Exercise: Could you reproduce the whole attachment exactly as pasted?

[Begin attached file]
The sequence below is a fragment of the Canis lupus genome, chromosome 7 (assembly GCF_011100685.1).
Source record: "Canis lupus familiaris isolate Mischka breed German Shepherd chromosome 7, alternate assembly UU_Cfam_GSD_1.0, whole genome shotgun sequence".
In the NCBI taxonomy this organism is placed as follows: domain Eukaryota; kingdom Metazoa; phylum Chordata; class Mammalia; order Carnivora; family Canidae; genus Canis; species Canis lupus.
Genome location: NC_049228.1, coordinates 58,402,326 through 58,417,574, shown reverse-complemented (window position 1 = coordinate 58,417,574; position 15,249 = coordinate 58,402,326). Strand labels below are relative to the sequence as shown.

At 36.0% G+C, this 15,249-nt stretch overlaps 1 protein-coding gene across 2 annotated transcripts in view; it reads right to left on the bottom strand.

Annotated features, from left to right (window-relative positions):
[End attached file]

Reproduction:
The sequence below is a fragment of the Canis lupus genome, chromosome 7 (assembly GCF_011100685.1).
Source record: "Canis lupus familiaris isolate Mischka breed German Shepherd chromosome 7, alternate assembly UU_Cfam_GSD_1.0, whole genome shotgun sequence".
In the NCBI taxonomy this organism is placed as follows: domain Eukaryota; kingdom Metazoa; phylum Chordata; class Mammalia; order Carnivora; family Canidae; genus Canis; species Canis lupus.
Genome location: NC_049228.1, coordinates 58,402,326 through 58,417,574, shown reverse-complemented (window position 1 = coordinate 58,417,574; position 15,249 = coordinate 58,402,326). Strand labels below are relative to the sequence as shown.

At 36.0% G+C, this 15,249-nt stretch overlaps 1 protein-coding gene across 2 annotated transcripts in view; it reads right to left on the bottom strand.

Annotated features, from left to right (window-relative positions):